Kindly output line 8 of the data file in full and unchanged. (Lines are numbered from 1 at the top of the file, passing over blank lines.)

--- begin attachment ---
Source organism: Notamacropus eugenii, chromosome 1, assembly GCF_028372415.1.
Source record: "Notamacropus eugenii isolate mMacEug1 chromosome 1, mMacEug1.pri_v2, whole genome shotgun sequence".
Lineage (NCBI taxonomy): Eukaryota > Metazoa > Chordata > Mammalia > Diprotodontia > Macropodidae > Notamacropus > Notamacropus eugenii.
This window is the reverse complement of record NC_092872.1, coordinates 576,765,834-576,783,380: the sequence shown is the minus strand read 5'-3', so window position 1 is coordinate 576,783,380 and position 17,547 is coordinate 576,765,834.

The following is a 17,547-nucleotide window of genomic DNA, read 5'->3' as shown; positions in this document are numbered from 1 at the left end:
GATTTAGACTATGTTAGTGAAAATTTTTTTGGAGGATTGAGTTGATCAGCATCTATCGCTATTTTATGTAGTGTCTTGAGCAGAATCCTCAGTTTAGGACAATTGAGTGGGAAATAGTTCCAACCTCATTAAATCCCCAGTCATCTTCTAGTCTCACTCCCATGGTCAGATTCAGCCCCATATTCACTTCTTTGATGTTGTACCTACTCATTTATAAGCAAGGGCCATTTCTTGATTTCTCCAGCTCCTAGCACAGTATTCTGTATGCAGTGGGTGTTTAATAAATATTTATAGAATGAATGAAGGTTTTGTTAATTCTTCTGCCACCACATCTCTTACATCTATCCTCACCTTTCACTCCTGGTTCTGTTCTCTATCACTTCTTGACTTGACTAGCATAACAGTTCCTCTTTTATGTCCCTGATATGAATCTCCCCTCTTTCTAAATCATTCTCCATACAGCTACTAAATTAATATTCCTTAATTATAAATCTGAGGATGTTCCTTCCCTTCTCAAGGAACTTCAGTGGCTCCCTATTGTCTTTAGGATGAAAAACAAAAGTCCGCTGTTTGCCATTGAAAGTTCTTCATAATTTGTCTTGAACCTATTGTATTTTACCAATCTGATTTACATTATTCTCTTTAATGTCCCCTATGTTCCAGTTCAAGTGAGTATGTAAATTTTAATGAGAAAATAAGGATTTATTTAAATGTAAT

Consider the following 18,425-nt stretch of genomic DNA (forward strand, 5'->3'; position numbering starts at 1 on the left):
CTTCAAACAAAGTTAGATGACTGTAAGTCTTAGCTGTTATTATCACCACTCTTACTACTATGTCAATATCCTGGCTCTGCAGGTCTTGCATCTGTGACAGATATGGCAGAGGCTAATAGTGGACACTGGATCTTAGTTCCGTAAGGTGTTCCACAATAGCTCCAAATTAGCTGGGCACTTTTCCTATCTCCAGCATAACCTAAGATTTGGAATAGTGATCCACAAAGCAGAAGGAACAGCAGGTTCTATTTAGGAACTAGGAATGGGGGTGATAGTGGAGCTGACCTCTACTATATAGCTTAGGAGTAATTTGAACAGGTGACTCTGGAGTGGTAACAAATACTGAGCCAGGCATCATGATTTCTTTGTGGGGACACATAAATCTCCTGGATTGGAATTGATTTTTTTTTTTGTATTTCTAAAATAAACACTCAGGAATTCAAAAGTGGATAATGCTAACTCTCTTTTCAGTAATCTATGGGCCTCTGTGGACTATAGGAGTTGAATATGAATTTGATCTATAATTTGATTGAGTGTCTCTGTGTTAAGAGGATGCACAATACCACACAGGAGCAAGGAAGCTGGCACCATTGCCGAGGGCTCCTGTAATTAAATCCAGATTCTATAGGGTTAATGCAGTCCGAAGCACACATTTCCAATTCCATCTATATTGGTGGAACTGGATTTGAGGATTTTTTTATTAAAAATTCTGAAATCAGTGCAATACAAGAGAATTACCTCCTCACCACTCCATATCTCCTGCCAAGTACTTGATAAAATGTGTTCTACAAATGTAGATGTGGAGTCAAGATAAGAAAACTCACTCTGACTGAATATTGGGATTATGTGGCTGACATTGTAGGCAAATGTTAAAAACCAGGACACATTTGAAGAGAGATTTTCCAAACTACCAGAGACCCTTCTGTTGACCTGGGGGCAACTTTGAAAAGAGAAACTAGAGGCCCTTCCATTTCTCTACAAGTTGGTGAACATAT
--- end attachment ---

CTTCAAACAAAGTTAGATGACTGTAAGTCTTAGCTGTTATTATCACCACTCTTACTACTATGTCAATATCCTGGCTCTGCAGGTCTTGCATCTGTGACAGATATGGCAGAGGCTAATAGTGGACACTGGATCTTAGTTCCGTAAGGTGTTCCACAATAGCTCCAAATTAGCTGGGCACTTTTCCTATCTCCAGCATAACCTAAGATTTGGAATAGTGATCCACAAAGCAGAAGGAACAGCAGGTTCTATTTAGGAACTAGGAATGGGGGTGATAGTGGAGCTGACCTCTACTATATAGCTTAGGAGTAATTTGAACAGGTGACTCTGGAGTGGTAACAAATACTGAGCCAGGCATCATGATTTCTTTGTGGGGACACATAAATCTCCTGGATTGGAATTGATTTTTTTTTTTGTATTTCTAAAATAAACACTCAGGAATTCAAAAGTGGATAATGCTAACTCTCTTTTCAGTAATCTATGGGCCTCTGTGGACTATAGGAGTTGAATATGAATTTGATCTATAATTTGATTGAGTGTCTCTGTGTTAAGAGGATGCACAATACCACACAGGAGCAAGGAAGCTGGCACCATTGCCGAGGGCTCCTGTAATTAAATCCAGATTCTATAGGGTTAATGCAGTCCGAAGCACACATTTCCAATTCCATCTATATTGGTGGAACTGGATTTGAGGATTTTTTTATTAAAAATTCTGAAATCAGTGCAATACAAGAGAATTACCTCCTCACCACTCCATATCTCCTGCCAAGTACTTGATAAAATGTGTTCTACAAATGTAGATGTGGAGTCAAGATAAGAAAACTCACTCTGACTGAATATTGGGATTATGTGGCTGACATTGTAGGCAAATGTTAAAAACCAGGACACATTTGAAGAGAGATTTTCCAAACTACCAGAGACCCTTCTGTTGACCTGGGGGCAACTTTGAAAAGAGAAACTAGAGGCCCTTCCATTTCTCTACAAGTTGGTGAACATAT